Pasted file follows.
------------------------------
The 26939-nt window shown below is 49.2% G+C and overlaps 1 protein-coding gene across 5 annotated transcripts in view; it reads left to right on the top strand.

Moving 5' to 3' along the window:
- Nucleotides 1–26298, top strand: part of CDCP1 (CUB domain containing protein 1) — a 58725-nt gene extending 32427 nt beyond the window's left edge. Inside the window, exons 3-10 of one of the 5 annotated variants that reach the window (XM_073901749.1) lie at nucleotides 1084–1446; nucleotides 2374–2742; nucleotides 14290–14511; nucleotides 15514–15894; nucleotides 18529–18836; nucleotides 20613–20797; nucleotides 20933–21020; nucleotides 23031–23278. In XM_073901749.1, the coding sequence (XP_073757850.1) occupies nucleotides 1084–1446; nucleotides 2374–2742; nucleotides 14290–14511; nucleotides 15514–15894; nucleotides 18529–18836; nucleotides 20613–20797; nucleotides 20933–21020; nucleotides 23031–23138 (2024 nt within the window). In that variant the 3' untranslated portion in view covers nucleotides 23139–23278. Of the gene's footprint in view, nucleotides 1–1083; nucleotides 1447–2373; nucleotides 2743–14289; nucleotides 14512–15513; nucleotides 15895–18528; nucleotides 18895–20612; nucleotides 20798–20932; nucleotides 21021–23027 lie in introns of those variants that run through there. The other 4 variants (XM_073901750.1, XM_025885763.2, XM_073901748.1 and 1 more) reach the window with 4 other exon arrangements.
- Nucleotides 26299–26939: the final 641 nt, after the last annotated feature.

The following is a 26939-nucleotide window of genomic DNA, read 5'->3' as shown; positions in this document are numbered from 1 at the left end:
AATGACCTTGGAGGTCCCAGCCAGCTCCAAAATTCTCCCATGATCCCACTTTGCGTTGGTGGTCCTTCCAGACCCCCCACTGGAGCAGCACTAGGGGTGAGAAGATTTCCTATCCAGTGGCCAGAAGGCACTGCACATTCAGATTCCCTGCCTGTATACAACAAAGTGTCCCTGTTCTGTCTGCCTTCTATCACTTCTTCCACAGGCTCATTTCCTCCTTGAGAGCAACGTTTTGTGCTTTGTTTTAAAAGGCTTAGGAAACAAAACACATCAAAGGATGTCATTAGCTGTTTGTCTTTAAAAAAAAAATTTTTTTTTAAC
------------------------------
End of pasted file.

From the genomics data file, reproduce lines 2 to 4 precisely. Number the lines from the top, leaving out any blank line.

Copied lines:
Moving 5' to 3' along the window:
- Nucleotides 1–26298, top strand: part of CDCP1 (CUB domain containing protein 1) — a 58725-nt gene extending 32427 nt beyond the window's left edge. Inside the window, exons 3-10 of one of the 5 annotated variants that reach the window (XM_073901749.1) lie at nucleotides 1084–1446; nucleotides 2374–2742; nucleotides 14290–14511; nucleotides 15514–15894; nucleotides 18529–18836; nucleotides 20613–20797; nucleotides 20933–21020; nucleotides 23031–23278. In XM_073901749.1, the coding sequence (XP_073757850.1) occupies nucleotides 1084–1446; nucleotides 2374–2742; nucleotides 14290–14511; nucleotides 15514–15894; nucleotides 18529–18836; nucleotides 20613–20797; nucleotides 20933–21020; nucleotides 23031–23138 (2024 nt within the window). In that variant the 3' untranslated portion in view covers nucleotides 23139–23278. Of the gene's footprint in view, nucleotides 1–1083; nucleotides 1447–2373; nucleotides 2743–14289; nucleotides 14512–15513; nucleotides 15895–18528; nucleotides 18895–20612; nucleotides 20798–20932; nucleotides 21021–23027 lie in introns of those variants that run through there. The other 4 variants (XM_073901750.1, XM_025885763.2, XM_073901748.1 and 1 more) reach the window with 4 other exon arrangements.
- Nucleotides 26299–26939: the final 641 nt, after the last annotated feature.